Vision Therapy Blog

How to Prevent Sports-Related Concussions

posted on November 22, 2016

Any parent whose child plays sports worries about him or her sustaining a head injury, or a concussion. When your soccer-striker heads the ball, or your quarterback son is sacked, the first thought that comes to mind is whether they’ll need to be checked for a concussion. Education is key to preventing concussions. And it’s not just kids who get them, adults are vulnerable as well.

Learn these five tips to avoid this dangerous injury:

1. Learn the Techniques

When playing a sport, learn the proper techniques for executing certain moves on the field. Avoiding helmet-to-helmet contact in football, heading the ball at the right time versus knowing when to avoid doing so in soccer, wearing a helmet in baseball and while bike-riding, etc., are all ways to avoid a brain-damaging concussion. Teach your children to listen to their coach, who (hopefully) makes their safety his or her top priority. A recent study named the 2 leading causes of sports related concussions in children are cheerleading and soccer.

2. Wear the Equipment

Most sports require a measure of safety equipment to protect the players. The importance of wearing a helmet cannot be overstated while participating in many sports and outdoor activities. Properly wear of the helmet is also key. Always make sure to read and follow the manufacturer’s recommendations. Don’t skimp on wearing the right gear for the activity being engaged in. It only takes a second to do permanent damage to the brain, and other parts of the body. Your rate of a second concussion doubles with each concussion.

3. Play By the Rules

Winning isn’t everything. Don’t get fouled on purpose just to better your chances of victory. Play by the rules of the game, and don’t put yourself, your teammates, or your opponents in potential danger. It simply isn’t worth it.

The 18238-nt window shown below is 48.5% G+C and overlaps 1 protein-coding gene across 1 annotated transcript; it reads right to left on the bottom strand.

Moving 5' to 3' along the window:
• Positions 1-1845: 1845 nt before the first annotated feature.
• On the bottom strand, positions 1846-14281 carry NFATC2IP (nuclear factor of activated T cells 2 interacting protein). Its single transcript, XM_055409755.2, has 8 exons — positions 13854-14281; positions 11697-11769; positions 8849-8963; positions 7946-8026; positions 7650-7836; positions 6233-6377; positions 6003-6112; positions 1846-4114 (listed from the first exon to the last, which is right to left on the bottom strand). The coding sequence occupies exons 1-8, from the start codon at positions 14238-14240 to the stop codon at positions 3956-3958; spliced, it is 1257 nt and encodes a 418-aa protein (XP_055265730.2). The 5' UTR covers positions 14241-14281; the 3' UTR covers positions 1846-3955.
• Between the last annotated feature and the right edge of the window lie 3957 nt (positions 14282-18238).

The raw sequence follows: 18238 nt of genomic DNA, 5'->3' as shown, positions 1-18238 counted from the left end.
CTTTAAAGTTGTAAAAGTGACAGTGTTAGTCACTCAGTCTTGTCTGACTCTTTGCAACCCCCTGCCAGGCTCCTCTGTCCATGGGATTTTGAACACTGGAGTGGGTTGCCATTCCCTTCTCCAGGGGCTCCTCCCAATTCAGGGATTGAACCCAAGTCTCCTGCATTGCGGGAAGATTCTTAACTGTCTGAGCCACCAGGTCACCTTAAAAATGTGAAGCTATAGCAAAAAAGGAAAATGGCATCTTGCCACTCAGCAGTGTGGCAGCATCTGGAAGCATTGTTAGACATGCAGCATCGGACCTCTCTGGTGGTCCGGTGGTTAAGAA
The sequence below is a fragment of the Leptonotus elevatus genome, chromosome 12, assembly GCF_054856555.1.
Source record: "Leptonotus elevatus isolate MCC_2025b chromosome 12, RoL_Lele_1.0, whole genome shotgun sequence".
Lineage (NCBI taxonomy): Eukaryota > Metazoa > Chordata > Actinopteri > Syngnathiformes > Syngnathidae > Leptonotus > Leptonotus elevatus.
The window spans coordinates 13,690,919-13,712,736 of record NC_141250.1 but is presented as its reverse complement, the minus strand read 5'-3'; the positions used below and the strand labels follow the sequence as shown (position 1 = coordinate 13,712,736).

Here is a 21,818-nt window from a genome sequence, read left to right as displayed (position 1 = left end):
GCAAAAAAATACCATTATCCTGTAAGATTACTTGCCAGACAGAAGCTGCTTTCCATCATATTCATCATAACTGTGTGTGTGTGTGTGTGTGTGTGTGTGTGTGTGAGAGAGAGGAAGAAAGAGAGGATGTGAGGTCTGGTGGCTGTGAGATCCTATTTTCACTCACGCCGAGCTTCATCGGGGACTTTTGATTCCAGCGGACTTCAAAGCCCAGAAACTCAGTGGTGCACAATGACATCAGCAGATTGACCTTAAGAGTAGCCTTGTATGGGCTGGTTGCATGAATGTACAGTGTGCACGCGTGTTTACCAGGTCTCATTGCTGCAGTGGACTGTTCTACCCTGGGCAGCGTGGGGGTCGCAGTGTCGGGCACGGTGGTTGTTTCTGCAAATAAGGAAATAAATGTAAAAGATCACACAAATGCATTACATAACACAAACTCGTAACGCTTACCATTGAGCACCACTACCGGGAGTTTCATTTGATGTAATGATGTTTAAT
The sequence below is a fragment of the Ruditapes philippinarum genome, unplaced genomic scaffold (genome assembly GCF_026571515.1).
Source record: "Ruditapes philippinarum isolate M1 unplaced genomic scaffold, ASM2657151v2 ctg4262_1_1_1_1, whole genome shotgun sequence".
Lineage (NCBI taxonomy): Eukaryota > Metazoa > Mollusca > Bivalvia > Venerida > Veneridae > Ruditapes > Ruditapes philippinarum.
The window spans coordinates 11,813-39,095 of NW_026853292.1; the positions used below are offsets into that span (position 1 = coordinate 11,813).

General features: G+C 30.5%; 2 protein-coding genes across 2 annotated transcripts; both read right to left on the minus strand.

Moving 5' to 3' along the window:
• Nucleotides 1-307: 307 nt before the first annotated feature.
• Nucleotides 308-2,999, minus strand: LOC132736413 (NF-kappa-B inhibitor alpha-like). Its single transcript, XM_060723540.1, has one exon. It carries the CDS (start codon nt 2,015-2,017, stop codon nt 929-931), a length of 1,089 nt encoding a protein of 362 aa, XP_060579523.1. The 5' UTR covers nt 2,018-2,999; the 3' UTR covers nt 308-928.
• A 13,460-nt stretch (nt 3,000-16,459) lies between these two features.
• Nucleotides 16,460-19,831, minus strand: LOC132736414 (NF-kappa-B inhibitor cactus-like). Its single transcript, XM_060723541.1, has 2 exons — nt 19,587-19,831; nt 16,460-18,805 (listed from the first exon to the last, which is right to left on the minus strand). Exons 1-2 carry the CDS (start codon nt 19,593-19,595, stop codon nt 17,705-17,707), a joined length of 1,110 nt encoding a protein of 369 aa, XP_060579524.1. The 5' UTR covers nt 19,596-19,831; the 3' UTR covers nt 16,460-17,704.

4. Survey the Field

Before a game, the officials should check the field for holes, debris, or other damage that could cause falls, and possibly injury to the players.

5. Get Checked

If you or your loved one displays any symptoms of a concussion after sustaining a blow to the head, get checked immediately. These symptoms can include:

• Headache: can be persistent or severe
• Change in pupils: dilated or unequal in size
• Whole body: blackout, fatigue, or poor balance
• Cognitive: amnesia, disorientation, or mental confusion
• Gastrointestinal: nausea or vomiting
• Trouble reading/focusing
• Watery, sore eyes
• Other: irritability, mild depression, ringing in the ears, sensitivity to light, or sleepiness

Concussions are very serious. Besides sports, other causes of concussion are automobile accidents, falls, and whiplash/jarring of the head. There may be no outward visible signs of a brain injury, and, concussions can be difficult to diagnose. If you or a loved one is diagnosed with a concussion, vision therapy can aid in recovery. Contact us today to find out how.

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